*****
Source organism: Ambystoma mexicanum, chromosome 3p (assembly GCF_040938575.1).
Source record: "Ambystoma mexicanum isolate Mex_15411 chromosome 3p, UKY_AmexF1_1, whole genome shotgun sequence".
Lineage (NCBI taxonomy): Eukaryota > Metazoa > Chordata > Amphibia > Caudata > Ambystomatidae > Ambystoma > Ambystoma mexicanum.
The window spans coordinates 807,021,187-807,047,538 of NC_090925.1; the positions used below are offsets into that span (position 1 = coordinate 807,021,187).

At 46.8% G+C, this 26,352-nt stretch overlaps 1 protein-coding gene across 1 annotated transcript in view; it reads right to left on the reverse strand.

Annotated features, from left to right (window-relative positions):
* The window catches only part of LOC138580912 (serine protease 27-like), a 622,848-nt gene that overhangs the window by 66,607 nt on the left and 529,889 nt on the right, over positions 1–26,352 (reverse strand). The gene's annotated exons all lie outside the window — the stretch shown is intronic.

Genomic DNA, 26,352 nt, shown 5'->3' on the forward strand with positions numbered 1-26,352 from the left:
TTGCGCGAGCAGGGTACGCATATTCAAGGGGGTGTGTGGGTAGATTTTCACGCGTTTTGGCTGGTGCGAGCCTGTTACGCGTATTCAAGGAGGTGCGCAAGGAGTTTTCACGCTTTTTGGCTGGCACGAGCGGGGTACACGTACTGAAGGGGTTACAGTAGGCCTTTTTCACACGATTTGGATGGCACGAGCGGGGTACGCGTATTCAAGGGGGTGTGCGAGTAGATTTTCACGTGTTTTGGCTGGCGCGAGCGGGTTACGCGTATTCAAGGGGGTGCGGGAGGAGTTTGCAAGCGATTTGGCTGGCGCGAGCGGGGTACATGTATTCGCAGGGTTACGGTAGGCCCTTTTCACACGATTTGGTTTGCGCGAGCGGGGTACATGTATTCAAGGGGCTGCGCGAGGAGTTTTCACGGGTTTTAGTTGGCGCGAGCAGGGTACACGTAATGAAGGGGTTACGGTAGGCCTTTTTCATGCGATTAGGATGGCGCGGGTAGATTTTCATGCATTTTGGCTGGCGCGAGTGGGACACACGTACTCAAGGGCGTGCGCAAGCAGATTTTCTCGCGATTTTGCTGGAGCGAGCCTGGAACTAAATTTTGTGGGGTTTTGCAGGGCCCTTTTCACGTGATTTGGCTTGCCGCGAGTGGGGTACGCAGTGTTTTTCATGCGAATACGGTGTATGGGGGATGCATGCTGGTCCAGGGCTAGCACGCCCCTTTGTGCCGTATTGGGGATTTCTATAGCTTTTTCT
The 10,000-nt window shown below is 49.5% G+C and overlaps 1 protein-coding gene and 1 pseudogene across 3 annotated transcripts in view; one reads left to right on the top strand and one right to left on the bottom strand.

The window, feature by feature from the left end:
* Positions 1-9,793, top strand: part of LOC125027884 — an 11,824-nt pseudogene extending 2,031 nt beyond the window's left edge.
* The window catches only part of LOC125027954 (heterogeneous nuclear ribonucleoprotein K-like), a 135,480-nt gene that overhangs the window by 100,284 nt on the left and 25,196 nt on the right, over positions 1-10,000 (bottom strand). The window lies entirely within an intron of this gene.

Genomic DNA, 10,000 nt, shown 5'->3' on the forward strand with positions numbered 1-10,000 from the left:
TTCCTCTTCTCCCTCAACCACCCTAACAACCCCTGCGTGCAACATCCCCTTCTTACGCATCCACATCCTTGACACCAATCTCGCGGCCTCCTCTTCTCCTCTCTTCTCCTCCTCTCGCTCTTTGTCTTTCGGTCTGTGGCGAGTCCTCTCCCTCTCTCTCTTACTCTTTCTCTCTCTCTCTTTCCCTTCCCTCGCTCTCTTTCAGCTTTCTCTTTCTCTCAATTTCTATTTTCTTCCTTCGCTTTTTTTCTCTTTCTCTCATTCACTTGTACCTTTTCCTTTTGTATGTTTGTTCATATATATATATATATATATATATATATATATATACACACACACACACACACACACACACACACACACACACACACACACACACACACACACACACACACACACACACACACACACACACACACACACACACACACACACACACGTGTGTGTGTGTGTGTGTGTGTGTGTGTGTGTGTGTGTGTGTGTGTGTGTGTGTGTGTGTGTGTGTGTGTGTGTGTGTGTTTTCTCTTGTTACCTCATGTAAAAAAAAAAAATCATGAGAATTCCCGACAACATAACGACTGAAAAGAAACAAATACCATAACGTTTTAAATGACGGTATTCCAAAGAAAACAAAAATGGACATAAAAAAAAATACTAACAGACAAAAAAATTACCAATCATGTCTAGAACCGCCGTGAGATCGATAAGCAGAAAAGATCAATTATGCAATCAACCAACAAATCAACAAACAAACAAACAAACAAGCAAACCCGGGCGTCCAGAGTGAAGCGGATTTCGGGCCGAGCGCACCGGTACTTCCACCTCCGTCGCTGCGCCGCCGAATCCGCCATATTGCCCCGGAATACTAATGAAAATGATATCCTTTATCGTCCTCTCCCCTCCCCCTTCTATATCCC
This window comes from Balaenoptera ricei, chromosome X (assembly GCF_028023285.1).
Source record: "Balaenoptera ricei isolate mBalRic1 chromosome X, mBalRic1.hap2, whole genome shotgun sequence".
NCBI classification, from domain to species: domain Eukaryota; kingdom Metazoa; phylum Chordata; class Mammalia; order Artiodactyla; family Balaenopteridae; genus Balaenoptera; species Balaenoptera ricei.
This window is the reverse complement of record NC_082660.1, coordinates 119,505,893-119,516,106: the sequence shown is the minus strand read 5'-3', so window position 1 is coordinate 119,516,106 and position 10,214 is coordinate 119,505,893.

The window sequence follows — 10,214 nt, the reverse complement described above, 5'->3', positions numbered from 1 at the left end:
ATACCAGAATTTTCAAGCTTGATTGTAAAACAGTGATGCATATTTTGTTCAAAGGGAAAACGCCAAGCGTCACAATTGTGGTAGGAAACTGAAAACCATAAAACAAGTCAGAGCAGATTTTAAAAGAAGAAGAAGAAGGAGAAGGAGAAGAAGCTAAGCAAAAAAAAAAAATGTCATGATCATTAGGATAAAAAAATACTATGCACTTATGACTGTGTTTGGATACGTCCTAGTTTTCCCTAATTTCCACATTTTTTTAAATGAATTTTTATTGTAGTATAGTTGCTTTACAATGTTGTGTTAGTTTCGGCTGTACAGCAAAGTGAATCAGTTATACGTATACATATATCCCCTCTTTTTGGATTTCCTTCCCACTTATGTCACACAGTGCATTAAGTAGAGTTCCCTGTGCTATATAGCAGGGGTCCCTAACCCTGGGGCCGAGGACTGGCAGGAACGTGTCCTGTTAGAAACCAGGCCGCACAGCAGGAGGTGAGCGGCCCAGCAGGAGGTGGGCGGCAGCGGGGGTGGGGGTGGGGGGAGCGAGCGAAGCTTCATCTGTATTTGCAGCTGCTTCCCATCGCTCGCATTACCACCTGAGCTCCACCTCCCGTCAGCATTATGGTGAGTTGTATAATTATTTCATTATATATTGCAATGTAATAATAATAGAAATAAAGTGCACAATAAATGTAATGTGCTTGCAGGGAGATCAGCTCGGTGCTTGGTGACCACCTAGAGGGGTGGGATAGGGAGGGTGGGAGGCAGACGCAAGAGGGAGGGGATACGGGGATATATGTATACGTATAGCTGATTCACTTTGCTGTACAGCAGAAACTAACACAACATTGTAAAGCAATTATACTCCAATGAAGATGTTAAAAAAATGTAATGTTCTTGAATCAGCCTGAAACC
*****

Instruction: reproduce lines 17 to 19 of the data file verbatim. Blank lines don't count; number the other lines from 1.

Source record: "Balaenoptera ricei isolate mBalRic1 chromosome X, mBalRic1.hap2, whole genome shotgun sequence".
NCBI classification, from domain to species: domain Eukaryota; kingdom Metazoa; phylum Chordata; class Mammalia; order Artiodactyla; family Balaenopteridae; genus Balaenoptera; species Balaenoptera ricei.
This window is the reverse complement of record NC_082660.1, coordinates 119,505,893-119,516,106: the sequence shown is the minus strand read 5'-3', so window position 1 is coordinate 119,516,106 and position 10,214 is coordinate 119,505,893.